Astonishing jungles and rural beaches are not the only part of Cambodia that need thorough examination. The intricately carved ruins of Angkor Wat allow one to have an extensive expedition into the country’s rich history. Taking my sweet time, bicycling Angkor Wat over the course of three days allowed me to cherish the archaeological site for what it is worth. Many backpackers I met had rushed through the site, taking a tuk tuk from temple to temple. It is understandable with the limited time that some people have, but then the experience becomes daunting. Appreciation is lost because the tour ends up becoming a list to check off instead of an investigative adventure into Cambodian history.
Exploration with ease made me appreciate Angkor Wat in all its glory instead of over packing one day. With the sun at full strength and a six kilometer ride to the entrance, time was necessary. I was able to see all the major sites within two days and witness the sunrise my third. I felt obligated to closely study these ancient relics that took hundreds of years to create, still standing thousands of years later. Respect toward Khmer ancestry originated this obligation. Some temples I spent hours examining with a few of those hours just sitting among the ruins that once signified a great power within Asia.
Recognized as the largest religious (first Hindu, then Buddhist) monument in the world, Angkor Wat is held as a grand symbol of the Khmer Empire. The intricacy of the carvings within every temple was astounding. Years of diligent craftsmanship that created such precious art, let alone entire temples, was impressive. The decorative pillars and archways supported the apsaras (elegant female beings from Hindu and Buddhist mythology) and devatas (devas) detailed throughout temple walls. To draw or paint an image is a talent in itself, but to carve it in stone with primitive tools is unimaginable. Current restoration and preservation of multiple temples today made me envision the ample strength necessary to move a single block, especially when considering the lack of modern technology.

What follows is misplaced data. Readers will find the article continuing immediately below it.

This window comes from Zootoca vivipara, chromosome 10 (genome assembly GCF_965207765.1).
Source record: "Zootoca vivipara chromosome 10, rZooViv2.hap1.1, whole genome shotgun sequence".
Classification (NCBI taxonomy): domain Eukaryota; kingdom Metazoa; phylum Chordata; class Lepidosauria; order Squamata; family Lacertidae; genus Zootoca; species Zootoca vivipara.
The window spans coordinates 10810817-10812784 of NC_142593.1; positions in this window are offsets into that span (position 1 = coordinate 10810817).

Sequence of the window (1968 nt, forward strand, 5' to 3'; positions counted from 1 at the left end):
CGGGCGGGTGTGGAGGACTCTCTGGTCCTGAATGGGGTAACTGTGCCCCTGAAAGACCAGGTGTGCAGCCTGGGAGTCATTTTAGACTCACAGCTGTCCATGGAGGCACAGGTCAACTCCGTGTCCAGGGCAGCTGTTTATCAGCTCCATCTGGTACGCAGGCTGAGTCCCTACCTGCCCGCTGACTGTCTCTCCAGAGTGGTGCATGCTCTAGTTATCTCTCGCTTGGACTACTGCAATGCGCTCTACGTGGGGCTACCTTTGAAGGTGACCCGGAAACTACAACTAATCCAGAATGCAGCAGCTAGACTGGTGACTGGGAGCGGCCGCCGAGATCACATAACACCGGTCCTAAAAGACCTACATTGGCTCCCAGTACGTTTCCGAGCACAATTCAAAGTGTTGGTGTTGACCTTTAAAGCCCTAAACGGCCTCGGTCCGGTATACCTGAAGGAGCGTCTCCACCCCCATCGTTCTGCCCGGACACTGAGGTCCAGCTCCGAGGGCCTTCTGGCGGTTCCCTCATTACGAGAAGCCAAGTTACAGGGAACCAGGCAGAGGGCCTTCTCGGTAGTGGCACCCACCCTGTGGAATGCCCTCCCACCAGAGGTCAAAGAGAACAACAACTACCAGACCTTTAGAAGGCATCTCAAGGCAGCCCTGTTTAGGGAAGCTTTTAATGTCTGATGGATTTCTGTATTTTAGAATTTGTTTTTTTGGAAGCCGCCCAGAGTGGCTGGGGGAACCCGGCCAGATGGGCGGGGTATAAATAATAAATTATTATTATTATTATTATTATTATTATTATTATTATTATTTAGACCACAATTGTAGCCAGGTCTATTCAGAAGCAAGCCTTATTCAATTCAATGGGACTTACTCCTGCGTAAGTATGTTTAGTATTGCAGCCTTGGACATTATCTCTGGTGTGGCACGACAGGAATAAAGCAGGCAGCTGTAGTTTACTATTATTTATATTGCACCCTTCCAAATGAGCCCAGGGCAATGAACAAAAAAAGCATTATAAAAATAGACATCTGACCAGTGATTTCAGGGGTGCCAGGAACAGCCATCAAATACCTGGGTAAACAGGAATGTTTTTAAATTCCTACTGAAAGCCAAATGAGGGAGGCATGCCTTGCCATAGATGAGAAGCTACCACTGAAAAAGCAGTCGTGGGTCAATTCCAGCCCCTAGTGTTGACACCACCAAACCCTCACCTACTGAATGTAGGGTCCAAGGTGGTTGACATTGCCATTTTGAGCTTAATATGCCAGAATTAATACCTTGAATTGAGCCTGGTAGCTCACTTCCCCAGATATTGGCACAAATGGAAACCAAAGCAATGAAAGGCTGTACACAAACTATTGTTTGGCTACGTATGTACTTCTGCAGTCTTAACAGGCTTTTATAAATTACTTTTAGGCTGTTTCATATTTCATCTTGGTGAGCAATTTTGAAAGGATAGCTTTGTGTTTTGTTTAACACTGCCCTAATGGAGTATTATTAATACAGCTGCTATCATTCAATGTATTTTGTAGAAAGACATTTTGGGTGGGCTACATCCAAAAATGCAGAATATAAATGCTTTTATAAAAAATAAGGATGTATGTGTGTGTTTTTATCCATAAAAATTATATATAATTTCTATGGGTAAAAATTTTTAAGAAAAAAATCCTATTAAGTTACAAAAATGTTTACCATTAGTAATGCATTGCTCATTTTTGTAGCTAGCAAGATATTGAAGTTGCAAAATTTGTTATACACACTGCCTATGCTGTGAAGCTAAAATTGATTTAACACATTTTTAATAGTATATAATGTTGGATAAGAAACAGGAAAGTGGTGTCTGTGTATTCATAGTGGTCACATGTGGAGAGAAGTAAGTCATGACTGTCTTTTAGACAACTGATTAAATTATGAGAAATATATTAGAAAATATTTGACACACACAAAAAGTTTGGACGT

I took the time that many do to see the sunrise and sunset over Angkor Wat. After my exhausting first day of riding the small circuit, a group of Khmer children joined me prior to sunset. Discovering I was too cheap to give into their begging, the kids started joking around and teaching me a few Khmer words. I learned to count, which has sadly already been forgotten, and foolishly fell into whatever trap they created to cause a good laugh amongst us all. They were memorized by my tattoos and each made a point to introduce themselves. My continuous interaction had kept a steady group present with a few drifting off as others filled the void. They did not want to bother me, just observe, allowing me solace when the sun finally faded. I was just as fascinated with them as they were with me, watching their ritual swarming of tourists as each bus load poured out of the temple periodically.
The sunrise was as littered with tourists as any other time at Angkor Wat, but I luckily avoided the wave to the best of my ability. I was the first person to arrive my final morning, giving me a moment of peace amongst the ruins. Having the sacred place to myself was quite special. It was a goal I never intended, but joyfully accepted. Soon shattered, a woman arrived and directed me to the hot spot where everyone collected for the “must see” moment. I discovered she was a vendor when I was offered a chair and cup of coffee in front of the lake, which sat a fair distance from the actual temple. Bewildered by the herds of people arriving, I decided to move closer to the temple.
I sat behind what could be considered a large, stone fence to witness the sunrise. It was spectacular because very few people figured out the stellar location that avoided hundreds of tourist. The sunrise was cool, though gloomy from cloudy skies. What made the whole experience was my fifteen minutes of pure silence prior to the parade that followed. I really appreciated the majesty—–of Angkor Wat, past and present.
I stood up from my grand view point to stroll the monument one last time, completely satisfied, resonating in the triumphant peace given only hours prior. Being amongst the gleeful pedestrians behind their lenses, I exited Angkor Wat within minutes and pedaled myself away smiling.